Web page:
Our Last Tango – It Takes Two!

Going into this movie, I wasn’t too sure what to expect! I can’t say I’m the biggest fan of Dance, nor am I familiar with the famous names associated with the Tango. But this does give me a chance to watch ‘Our Last Tango’ with a neutral position, with no bias. Any documentary can attract the attention of the fans it’s aimed towards, but a great documentary can intrigue even the most casual of fans!

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Our Last Tango’ is the journey of Maria Nieves & Juan Carlos Copes, the dance partners who took the Tango, which at the time, was relatively unknown, all the way to the international stage. The couple were praised for their intensity & ingenuity, which has made the Tango what it is now. But they were only a couple on the stage, this compelling documentary takes a look at what eventually became a tumultuous relationship. With the two dancers taking very different trajectories in life.

The film is split into two distinguishable parts. You have the standard documentary format, using interviews from Maria & Juan, among others, and the use of stock footage from the archives. Then there are the dance segments, in which various actors are used to dramatize certain parts from days gone past. These are vibrant displays of Tango which really display how much the couple loved what they do, and how their journey from their roots, all the way to shining lights of Broadway developed. It is very similar in format to ‘Sachin: A Billion Dreams’, which also released earlier this year.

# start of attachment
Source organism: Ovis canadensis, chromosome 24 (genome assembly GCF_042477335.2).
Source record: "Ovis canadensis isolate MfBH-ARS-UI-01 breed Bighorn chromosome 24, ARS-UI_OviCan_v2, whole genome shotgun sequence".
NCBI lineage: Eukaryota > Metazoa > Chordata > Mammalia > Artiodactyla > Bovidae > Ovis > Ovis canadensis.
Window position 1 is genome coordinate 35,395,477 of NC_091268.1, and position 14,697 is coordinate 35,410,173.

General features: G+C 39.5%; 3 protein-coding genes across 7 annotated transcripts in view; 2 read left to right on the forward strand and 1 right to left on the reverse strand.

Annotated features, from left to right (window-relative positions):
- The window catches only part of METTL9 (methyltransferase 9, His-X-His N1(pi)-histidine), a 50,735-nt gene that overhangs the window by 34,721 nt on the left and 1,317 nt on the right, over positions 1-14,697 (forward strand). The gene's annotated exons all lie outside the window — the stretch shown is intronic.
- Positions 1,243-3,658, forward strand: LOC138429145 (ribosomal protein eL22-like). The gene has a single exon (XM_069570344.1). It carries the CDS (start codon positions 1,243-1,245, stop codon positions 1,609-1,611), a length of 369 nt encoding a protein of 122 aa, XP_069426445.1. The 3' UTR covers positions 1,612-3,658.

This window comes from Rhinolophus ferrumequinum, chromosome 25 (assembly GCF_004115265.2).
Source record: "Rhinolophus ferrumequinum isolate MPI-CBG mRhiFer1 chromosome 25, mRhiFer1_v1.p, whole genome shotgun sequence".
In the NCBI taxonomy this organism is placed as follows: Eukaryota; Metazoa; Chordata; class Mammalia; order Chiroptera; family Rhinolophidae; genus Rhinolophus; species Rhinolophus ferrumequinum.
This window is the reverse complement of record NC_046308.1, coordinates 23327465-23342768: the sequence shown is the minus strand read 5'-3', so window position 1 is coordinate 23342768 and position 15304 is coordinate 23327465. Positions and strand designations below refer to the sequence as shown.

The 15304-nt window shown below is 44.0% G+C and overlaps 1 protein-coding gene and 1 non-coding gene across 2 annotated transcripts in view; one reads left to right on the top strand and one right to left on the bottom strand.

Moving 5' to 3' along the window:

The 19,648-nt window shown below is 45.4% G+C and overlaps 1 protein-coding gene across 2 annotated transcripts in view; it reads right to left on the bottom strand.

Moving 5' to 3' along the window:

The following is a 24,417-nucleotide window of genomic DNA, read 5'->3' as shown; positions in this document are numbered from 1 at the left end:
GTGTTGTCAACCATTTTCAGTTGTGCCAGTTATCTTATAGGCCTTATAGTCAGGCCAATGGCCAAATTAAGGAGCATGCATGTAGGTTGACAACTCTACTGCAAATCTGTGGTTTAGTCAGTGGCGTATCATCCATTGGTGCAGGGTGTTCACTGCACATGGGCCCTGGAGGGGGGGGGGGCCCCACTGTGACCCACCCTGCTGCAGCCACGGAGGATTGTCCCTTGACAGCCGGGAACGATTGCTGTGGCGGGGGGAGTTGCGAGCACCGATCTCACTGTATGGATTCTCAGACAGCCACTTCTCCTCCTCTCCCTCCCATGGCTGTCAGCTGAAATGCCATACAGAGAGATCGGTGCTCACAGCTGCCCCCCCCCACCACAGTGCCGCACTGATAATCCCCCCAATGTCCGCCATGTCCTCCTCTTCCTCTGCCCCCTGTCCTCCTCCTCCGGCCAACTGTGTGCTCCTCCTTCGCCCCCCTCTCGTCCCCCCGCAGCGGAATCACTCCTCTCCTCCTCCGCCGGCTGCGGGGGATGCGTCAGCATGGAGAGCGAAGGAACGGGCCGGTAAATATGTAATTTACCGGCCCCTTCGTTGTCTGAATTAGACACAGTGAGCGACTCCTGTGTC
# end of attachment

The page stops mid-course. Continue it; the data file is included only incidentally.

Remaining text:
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Director German Kral does a stellar job in weaving the flamboyant fiction with the more sombre factual interviews. Their relationship is at such a point, the two partners, rarely see each other, but at the same time, it is important to see what they did in their glory days, and the joy they bought to their millions of fans around the world.

Even though I didn’t have much of a connection with either of our couple beforehand, ‘Our Last Tango’ does a grand feat in making the audience feel empathy. The story of Maria is especially poignant, as she was truly devoted to Juan, but in the end, it just did not work out for her. Juan was dedicated to his goal of making the Tango world renowned, after all, it was his unique idea to dance on a table up on stage, but he never truly envisioned a life together with Maria as life went on. The scene where she receives an emotional standing ovation, by the fans she though did not care for her is very stirring, and almost makes you want to join in with the applause too!

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Overall, the film will intrigue anyone who has an interest to the Tango, and if your into your cultural arts, you will certainly appreciate this, but it did terrifically to make me feel as much as I did!  The dancing scenes are spectacular, with the ‘Dancing in the Rain’ sequence being the highlight on the film by far, but it’s the sentimental story behind all the glitz and glamour that really gives ‘Our Last Tango’ that emotional grip on our attentions.

3 word reviewvibrant and emotional